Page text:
UA scientists use lasers, 'ultra-fast science' to study atomic motions
Briana Sanchez / Arizona Daily Wildcat
Henry Timmers, fourth year grad student, and Niranjan Shivaram, a sixth year grad student, work with assistant professor Arvinder Sandhu on the femtosecond amplifier at the Physics and Atmospheric Sciences building on Oct. 23, 2012.
UA scientists are using extremely fast pulse lasers to study the movement of electrons, atoms and molecules.
The experiments help scientists to further their fundamental understanding of atomic motions, said Arvinder Sandhu, the assistant professor of physics leading the project. He also said that their findings may eventually have applications in nanotechnology fields, because of the fine control over atoms and molecules demonstrated by the experiments.
The technique, Sandhu said, is called ultra-fast science, and involves using short pulses of light to take pictures of electrons in helium atoms, or the movement of oxygen molecules. The pulses of light are measured in attoseconds, a unit so small that the difference between an attosecond and a second is comparable to the difference between a second and the age of the universe, Sandhu said. He added that the principle is analogous to fast-motion photography.
“If you wanted to see a fast-moving object with your camera, you would need one of two things,” he said. “Either you need a very fast, mechanical shutter that opens and closes very fast so the object doesn’t get blurred, or you need a strobe of light which shines on the object only for a very brief duration, during which you expose your film … and after that, it’s dark again so you don’t get blurring.”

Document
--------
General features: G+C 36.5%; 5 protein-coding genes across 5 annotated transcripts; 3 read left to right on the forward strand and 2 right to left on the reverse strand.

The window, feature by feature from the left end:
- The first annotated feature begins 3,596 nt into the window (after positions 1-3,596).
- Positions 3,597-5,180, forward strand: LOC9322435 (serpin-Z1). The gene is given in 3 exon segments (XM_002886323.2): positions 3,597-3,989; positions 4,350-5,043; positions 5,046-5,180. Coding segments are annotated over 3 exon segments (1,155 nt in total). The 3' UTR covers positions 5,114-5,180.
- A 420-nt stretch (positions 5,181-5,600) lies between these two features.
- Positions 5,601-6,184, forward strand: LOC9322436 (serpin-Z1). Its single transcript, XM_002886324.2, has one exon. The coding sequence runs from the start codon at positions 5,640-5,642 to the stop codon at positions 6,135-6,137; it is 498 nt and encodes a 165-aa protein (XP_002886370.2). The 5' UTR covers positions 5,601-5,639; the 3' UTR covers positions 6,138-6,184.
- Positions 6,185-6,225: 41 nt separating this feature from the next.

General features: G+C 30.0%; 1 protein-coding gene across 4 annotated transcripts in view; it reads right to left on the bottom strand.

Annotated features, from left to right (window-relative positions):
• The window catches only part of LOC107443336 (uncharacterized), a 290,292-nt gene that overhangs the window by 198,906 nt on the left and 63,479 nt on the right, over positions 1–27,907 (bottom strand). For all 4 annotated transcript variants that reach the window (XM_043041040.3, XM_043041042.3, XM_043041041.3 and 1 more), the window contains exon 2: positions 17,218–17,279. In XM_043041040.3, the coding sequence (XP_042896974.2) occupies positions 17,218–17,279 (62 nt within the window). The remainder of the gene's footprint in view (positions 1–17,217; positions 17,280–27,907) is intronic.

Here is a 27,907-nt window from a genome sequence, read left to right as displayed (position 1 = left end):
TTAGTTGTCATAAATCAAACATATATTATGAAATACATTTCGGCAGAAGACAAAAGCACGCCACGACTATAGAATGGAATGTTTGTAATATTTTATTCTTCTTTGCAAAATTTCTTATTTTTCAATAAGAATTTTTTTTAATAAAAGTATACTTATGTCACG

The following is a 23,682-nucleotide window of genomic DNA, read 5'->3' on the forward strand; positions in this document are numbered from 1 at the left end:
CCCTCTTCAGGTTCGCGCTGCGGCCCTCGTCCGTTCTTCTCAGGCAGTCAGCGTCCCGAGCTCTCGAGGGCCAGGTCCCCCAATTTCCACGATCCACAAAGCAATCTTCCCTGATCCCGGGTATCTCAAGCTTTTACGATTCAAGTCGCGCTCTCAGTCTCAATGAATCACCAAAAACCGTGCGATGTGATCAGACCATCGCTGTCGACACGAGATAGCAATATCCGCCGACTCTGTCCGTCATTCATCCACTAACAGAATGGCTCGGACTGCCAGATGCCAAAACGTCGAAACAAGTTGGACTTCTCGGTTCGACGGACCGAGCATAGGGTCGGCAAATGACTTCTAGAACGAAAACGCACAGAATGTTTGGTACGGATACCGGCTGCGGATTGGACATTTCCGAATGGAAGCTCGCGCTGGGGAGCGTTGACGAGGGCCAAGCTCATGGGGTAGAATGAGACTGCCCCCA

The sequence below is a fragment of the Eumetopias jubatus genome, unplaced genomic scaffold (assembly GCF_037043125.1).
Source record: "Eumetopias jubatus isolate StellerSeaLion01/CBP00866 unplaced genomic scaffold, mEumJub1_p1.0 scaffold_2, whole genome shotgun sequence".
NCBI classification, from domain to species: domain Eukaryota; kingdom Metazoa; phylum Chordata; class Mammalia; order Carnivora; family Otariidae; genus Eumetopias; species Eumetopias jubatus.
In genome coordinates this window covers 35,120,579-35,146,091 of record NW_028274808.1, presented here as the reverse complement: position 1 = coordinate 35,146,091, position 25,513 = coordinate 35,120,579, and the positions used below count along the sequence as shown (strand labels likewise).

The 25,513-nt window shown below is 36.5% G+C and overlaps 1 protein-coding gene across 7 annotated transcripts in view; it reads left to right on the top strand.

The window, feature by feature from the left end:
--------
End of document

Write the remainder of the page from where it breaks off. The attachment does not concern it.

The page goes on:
Since it is physically impossible to create a shutter for a camera that moves at attosecond speeds, the only option is to illuminate the object with short bursts of light using lasers.
Lasers that pulse at attoseconds were not available, said Sandhu, so the UA had to build its own. It is possible to buy femtosecond-speed lasers, but these are 1,000 times slower than attosecond speeds. To increase the speed of the light pulses, the femtosecond laser is amplified to high energies, and then focused onto a gas, which breaks electrons from the atoms. These electrons are then projected onto the atom that is being photographed. This process occurs much faster than the laser alone can flash.
The process is extremely delicate, according to Niranjan Shivaram, a physics graduate student who has been working on the project.
“These experiments are extremely challenging and are at the cutting edge of quantum physics and laser technology,” Shivaram said. “To make sure these experiments work, we need to eliminate ‘noise’ from different sources. A mild air flow near our laser beams, the vibrations from a door being shut or even small temperature fluctuations of a few degrees Fahrenheit can adversely affect the outcome of our experiments.
“The fact that we can actually ‘watch’ the dance of electrons inside atoms blows my mind every time I do these experiments,” he said.